Archive for April, 2012
Last week, Silicon Valley Bank and Vintank teamed up to present a rather well-researched and thorough look at what the wine industry has in store for itself in the near future.
Predictions are, of course, only for the exceedingly brave (or exceedingly foolish – or both), since they’re ripe for the 20/20 vision sniper cross hairs of retrospective perspective later. But I tend to admire the cojones it takes to put your thoughts out on a public limb, opening it up for those who would use them as a perch for even greater ideas, not to mention as fodder at which any thick-skulled woodpeckers can take pot shots. An example: the bold predictions that Vintank made about the wine biz for 2011, many of which didn’t materialize in 2011 but are starting to show signs of instantiating themselves in early 2012 – in fact, the SVB report bolsters several of those bold Vintank 2011 predictions (the growth of direct wine sales, for example, in what they term “the 5th Column), for those who have more pachyderm-like memories (and are keeping score). Vintank: 1; Woodpeckers: 0?
You can download the report, its summary slides, and an even higher-level infographic summary at SVBs website.
While the results (understandably, given the source) have a serious CA-focus, there are tidbits therein that the worldwide wine industry can take away from it.
For example, U.S. wine producers may be set for shorter supply, increased prices, and a big challenge from EU country wine imports.
Not exactly good news for the U.S. wine biz…
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- 07 Bonny Doon Le Cigare Volant en foudre (Central Coast): A wild animal glimpsed among the blue flowers & tangy Rubus phoenicolasius. $35 B+ >>find this wine>>
- 07 Bonny Doon Le Cigare Volant en demi-muid (Central Coast): Somehow got the entire guinea fowl with spiced plum reduction in there. $35 B+ >>find this wine>>
- 07 Bonny Doon Le Cigare Volant (Central Coast): Floral, feral & vibrant; might be too plummy, but it’s a compellingly complex beast. $38 B+ >>find this wine>>
- 10 Ca’Bolani Pinot Grigio (Friuli): We need more mineral-driven, crisp, well-built wines like this, if only to keep the snobs quiet. $13 B >>find this wine>>
- 09 H&G Chalk Hill Cabernet Sauvignon (Chalk Hill): More like Chocolate Hill, & said hill is solidly fortified w/ dark fruit structure $14 B- >>find this wine>>
- 09 David Family Anderson Valley Pinot Noir (Anderson Valley): Leather label adorns serious juice; needs patience & a penchant for Big $90 A- >>find this wine>>
- 10 Malk Sauvignon Blanc (Napa Valley): Living large & isn’t afraid to flaunt it a bit, w/ surprising breath-of-fresh-air action, too. $33 B+ >>find this wine>>
- 09 Craggy Range Te Muna Road Pinot Noir (Martinborough): Admit it, you didn’t really know the boys in NZ grew up *this* big, did you? $44 B+ >>find this wine>>
- 08 Draconis Syrah Traditional (Lodi): A Jennifer Garner in the glass; sexy, cut & svelte – but voluptuous in all the right places. $45 B+ >>find this wine>>
- 08 Chateau de Cosse (Sauternes): As tangerine as Tangerine Dream’s Atem; but it’s the vinyl re-issue version, remastered for clarity. $48 B+ >>find this wine>>
- 10 Chimney Rock Sauvignon Gris (Napa Valley): A strange grape, it comes in peace; but wants a chicken & provolone sandwich now please. $29 B >>find this wine>>
- 10 Los Galanes Airen (La Mancha): Minerally refreshment w/ a streak almost as complex as the harsh La Manchian climate it calls home. $8 B- >>find this wine>>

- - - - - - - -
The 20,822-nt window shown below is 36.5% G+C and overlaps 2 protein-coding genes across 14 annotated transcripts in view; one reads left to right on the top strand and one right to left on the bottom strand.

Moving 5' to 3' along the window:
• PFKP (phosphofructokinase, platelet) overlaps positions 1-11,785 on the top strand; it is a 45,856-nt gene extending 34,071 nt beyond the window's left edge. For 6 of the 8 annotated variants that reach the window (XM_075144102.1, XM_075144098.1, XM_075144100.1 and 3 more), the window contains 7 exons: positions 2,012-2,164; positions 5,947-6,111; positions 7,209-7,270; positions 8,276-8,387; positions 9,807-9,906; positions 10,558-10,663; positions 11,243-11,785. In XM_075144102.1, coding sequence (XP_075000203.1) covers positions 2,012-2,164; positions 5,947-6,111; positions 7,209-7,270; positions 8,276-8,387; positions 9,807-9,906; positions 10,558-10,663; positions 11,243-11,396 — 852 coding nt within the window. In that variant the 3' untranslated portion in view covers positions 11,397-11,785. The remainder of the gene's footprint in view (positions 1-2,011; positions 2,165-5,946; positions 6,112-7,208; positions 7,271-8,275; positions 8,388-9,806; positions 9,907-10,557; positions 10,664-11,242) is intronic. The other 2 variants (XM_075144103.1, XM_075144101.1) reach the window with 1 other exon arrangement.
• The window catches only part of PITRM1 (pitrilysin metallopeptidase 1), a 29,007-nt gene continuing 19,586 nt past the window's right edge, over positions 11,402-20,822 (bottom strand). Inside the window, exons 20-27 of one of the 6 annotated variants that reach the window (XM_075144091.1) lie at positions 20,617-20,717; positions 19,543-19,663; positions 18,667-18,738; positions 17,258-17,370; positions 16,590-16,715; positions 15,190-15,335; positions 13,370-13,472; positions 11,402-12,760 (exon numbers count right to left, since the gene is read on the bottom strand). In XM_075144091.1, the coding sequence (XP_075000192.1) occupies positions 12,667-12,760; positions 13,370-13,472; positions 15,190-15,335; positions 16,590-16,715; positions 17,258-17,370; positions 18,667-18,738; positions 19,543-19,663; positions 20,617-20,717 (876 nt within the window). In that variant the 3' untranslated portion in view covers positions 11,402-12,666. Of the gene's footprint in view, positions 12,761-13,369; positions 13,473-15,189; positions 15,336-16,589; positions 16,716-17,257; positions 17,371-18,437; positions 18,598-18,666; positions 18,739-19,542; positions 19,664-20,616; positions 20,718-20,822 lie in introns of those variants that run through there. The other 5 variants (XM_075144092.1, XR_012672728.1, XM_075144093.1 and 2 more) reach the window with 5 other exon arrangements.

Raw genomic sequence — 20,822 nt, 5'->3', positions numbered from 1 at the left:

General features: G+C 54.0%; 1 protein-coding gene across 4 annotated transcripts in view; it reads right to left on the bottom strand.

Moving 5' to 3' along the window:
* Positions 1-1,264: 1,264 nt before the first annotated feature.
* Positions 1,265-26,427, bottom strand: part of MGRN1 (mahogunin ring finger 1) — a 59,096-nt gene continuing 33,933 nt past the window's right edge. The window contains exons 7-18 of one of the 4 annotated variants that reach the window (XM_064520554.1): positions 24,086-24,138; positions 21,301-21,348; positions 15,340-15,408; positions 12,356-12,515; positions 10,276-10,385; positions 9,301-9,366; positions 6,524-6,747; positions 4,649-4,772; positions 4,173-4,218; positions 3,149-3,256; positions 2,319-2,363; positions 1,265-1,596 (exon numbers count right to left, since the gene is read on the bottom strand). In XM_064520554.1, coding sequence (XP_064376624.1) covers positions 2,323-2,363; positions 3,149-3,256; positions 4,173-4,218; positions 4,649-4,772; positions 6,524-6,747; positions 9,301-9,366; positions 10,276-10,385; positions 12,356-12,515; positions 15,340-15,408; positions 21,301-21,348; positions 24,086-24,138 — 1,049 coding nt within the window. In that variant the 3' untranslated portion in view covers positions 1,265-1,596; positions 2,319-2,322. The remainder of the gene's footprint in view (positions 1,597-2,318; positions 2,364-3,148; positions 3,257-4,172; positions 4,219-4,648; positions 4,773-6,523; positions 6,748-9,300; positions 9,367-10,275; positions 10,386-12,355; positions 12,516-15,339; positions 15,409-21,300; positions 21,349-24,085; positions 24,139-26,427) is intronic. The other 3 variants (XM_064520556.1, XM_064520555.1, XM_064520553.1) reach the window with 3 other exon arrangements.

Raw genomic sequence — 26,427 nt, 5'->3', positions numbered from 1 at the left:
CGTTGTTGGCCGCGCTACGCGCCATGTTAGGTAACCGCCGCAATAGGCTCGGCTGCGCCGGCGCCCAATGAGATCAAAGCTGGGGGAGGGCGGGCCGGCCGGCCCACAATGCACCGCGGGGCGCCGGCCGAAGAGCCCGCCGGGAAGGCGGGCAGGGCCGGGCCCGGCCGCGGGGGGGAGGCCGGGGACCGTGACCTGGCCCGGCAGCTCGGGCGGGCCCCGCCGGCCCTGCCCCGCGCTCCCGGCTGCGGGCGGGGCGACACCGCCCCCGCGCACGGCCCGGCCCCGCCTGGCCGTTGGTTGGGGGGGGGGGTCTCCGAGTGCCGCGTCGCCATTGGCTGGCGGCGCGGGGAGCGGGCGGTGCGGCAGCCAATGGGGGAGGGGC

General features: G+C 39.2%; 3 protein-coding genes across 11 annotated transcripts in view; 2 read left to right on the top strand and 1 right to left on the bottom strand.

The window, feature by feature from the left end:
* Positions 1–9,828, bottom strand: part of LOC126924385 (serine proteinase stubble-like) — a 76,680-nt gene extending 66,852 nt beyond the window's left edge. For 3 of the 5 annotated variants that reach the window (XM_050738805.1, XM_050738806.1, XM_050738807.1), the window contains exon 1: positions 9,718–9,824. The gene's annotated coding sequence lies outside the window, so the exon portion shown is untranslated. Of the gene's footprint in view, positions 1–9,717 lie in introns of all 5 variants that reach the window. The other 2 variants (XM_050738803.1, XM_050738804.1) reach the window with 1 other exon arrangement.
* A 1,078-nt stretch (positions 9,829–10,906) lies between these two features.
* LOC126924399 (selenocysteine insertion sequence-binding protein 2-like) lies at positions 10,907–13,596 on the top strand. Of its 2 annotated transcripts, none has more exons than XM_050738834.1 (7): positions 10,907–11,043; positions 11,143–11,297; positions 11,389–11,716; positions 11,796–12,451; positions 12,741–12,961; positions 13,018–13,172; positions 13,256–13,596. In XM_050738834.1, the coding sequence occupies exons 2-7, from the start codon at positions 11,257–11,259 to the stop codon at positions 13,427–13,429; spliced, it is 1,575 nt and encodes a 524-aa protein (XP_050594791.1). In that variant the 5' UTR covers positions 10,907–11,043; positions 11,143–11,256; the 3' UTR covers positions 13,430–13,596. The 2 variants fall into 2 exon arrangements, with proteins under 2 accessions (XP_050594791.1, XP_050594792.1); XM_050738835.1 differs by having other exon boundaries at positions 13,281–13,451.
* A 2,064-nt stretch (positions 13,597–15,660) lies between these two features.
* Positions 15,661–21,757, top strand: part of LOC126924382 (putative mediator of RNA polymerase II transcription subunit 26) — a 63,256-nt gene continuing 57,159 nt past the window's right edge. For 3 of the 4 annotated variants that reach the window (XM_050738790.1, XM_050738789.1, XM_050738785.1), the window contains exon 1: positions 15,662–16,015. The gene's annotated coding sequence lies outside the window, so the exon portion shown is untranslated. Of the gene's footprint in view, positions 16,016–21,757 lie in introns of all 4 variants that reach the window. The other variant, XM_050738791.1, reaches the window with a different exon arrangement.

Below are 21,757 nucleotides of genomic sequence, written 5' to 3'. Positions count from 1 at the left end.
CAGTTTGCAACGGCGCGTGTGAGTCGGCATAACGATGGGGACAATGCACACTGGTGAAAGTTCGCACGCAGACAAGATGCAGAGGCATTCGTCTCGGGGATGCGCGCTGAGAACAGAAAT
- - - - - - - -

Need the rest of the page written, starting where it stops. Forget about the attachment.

- 09 Selbach Incline Riesling (Mosel): Apples & lime zest, acting like two best friends & playing politely outside in the park. $12 B- >>find this wine>>
- 08 Allozo 927 Cosecha (La Mancha): Don Quixote travels to Oz, then takes on jammy Shiraz, & lives to talk (a bit confusingly) about it $29 B >>find this wine>>
- 05 Dinastia Vivanco Rioja Reserva (Briones): Tempranillo’s tangy equivalent of Giganotosaurus, that nests inside an enormous oak crate $25 B >>find this wine>>
Welcome to the Weekly Wine Quiz!
Based on feedback from ever-so-vocal-and-intelligent peeps like you, I do not supply the quiz answer directly in the post – you will need to tune back in later in the comments section for the answer. Blah, blah, blah – you know all this already…
Continuing our current theme of quizzing your smarties on the topic of winemaking, we’re about to hit you up with some difficult-to-pronounce, scientific stuff, so get the beakers and hot plates ready:
Brix By Brix?
Winemakers and grape growers often use sugar ripeness to help determine when grapes are ready to roll for picking and making wine. What scale is used to measure sugar ripeness in the vineyard?
- A. Baumé
- B. Oechsle
- C. KMW
- D. Brix
- E. All of the above
Cheers – and good luck!
Standing in between fifth generation Livermore wine producer Karl Wente (who is light, with executive-style, thick brown hair, and built like an NCAA basketball player) and his best friend (who is dark, soft-spoken, and built like an NCAA basketball player) is a bit like what I imagine standing at the bottom of a well might feel like.
It didn’t help that, as Karl and his buddy played small acoustic instruments (guitar and viola, respectively) that in their long, lanky arms looked not unlike undersized toys, all 5’5” of my frame was manning a large upright bass and fumbling my way through a jam of Karl’s laid-back, folk-inspired tunes (what he calls “Porch Rock”).
So while I certainly enjoyed performing in the impromptu concert inside Karl’s probably-in-constant-state-of-semi-renovation living room, I couldn’t shake the feeling that, when I’d been invited to Karl’s home to taste through the modern Wente portfolio, I’d actually been invited to taste a lineup of wines made in Brobdingnag (what, you’ve never read Gulliver’s Travels? As my late grandmother used to say, “what the hell AILS YOU?!??”)…
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